Day 3 of the 4 day training course in Sydney, Australia, has just completed.
We have been hit for 6 in the range of mental athletics in the business implementation of the Role-Based Provisioning of Identity Manager 3.5.
It's a fantastic technology that I think is more of a glue - universal and flexible, quick to cure and yet can be warmed for extra movement.
IDM has a great background in the directory sync area - more common usage I think. The ability to then take the concept of business roles and apply them to the IDM model is fantastic to say the least.
However it's not all roses.
Be ready for plenty of consulting and querying of the customer - the difficult questions for some businesses (and I don't mean who gets the car park out the front) have to answered, let alone asked.
One example we have come across is the dissipation of the decision making process away from the "board" room to the minute-to-minute activities of the participants at the PC or terminal. Companies can still have the same decisions made but not requiring the removal of managers away from their more important roles.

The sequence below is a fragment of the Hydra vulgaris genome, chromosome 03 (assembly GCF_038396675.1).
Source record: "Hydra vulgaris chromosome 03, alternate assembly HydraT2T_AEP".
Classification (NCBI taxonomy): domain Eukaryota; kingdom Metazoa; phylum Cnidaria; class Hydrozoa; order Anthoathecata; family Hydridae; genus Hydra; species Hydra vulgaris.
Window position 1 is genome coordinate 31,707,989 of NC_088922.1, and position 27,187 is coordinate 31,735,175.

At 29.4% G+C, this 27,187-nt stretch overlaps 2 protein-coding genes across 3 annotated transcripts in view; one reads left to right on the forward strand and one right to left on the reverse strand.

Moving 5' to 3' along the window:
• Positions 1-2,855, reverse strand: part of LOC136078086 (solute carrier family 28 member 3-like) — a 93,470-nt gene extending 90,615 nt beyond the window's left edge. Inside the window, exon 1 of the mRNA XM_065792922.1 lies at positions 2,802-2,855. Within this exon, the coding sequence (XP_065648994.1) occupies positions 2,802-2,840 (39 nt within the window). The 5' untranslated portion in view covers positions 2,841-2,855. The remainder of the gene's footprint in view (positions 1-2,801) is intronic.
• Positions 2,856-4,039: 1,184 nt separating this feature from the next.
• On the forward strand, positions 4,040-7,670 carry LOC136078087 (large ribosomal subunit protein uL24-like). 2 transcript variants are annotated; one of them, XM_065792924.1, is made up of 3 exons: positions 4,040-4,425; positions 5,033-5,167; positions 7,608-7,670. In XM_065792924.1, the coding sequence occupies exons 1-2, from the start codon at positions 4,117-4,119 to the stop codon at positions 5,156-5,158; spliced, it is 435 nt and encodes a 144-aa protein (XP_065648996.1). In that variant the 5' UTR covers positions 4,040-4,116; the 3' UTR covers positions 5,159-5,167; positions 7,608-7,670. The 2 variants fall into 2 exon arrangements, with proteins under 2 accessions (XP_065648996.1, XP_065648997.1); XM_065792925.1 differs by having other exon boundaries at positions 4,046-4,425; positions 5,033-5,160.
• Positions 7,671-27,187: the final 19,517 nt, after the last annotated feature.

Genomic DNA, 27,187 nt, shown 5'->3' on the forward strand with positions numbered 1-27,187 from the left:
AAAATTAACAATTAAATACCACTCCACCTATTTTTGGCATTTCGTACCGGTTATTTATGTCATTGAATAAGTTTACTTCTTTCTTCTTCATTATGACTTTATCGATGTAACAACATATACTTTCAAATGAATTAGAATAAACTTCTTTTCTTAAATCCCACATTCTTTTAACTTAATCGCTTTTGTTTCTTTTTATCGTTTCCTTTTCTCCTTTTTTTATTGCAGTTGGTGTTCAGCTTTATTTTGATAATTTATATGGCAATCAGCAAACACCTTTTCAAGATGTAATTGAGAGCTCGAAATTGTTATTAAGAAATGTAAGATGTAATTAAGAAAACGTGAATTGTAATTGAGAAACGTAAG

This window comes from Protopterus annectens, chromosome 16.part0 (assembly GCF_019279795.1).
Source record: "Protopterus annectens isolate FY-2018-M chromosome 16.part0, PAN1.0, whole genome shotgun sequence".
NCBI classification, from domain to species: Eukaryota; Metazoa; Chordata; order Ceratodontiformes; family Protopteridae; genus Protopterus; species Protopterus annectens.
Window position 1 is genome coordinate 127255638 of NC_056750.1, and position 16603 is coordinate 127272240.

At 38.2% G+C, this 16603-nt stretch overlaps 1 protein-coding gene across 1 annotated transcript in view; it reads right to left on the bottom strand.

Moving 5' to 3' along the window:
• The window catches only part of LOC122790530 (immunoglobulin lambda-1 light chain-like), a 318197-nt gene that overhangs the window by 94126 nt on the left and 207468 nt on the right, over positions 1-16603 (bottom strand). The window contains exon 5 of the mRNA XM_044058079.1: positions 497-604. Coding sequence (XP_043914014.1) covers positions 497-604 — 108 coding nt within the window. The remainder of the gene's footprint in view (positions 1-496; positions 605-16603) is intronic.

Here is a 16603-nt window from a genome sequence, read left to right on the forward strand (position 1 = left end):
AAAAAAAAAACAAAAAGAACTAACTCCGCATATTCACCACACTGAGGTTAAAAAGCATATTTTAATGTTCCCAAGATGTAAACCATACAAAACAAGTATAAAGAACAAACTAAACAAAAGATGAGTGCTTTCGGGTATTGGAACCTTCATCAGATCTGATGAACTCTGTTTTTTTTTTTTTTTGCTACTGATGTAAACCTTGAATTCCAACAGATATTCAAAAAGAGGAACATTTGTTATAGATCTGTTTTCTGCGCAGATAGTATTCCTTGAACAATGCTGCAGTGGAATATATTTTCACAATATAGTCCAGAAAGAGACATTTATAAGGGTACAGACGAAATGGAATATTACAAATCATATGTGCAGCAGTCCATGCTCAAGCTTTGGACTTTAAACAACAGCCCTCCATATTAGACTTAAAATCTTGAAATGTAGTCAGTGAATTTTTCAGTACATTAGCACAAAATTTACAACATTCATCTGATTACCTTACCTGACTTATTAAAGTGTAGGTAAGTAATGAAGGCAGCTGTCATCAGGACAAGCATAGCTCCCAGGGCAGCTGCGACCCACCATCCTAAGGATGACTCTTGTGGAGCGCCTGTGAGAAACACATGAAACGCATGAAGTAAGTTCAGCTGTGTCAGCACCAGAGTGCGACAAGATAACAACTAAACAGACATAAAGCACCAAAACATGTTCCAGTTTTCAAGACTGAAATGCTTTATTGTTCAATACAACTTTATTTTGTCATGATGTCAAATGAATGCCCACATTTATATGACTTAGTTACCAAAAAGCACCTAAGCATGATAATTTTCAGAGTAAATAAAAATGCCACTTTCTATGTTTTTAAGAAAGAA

Even better is the ability to remain uncompromised in a quorum decision; for example, a staff member Andy has to take over the role of Jim who's on holidays. Jim made the company purchases for production.
Andy makes an application for the role of Jim, and has to go through a quorum decision-making process with at least 66% majority.
In the process of allowing the new role for Andy, the decision makers do not see who amongst them has allowed the role change for Andy.
OK, so some developer skills are required. Yes, a few commands went through the fingers to the keyboard without a blink, but it's the architectural capacity that's impressive.
We are going to get dirty over the next few weeks with IDM so a few more entries to be made here.
Get to the ATT courses - well worth the human contact, particularly with the sharing of information and contacts.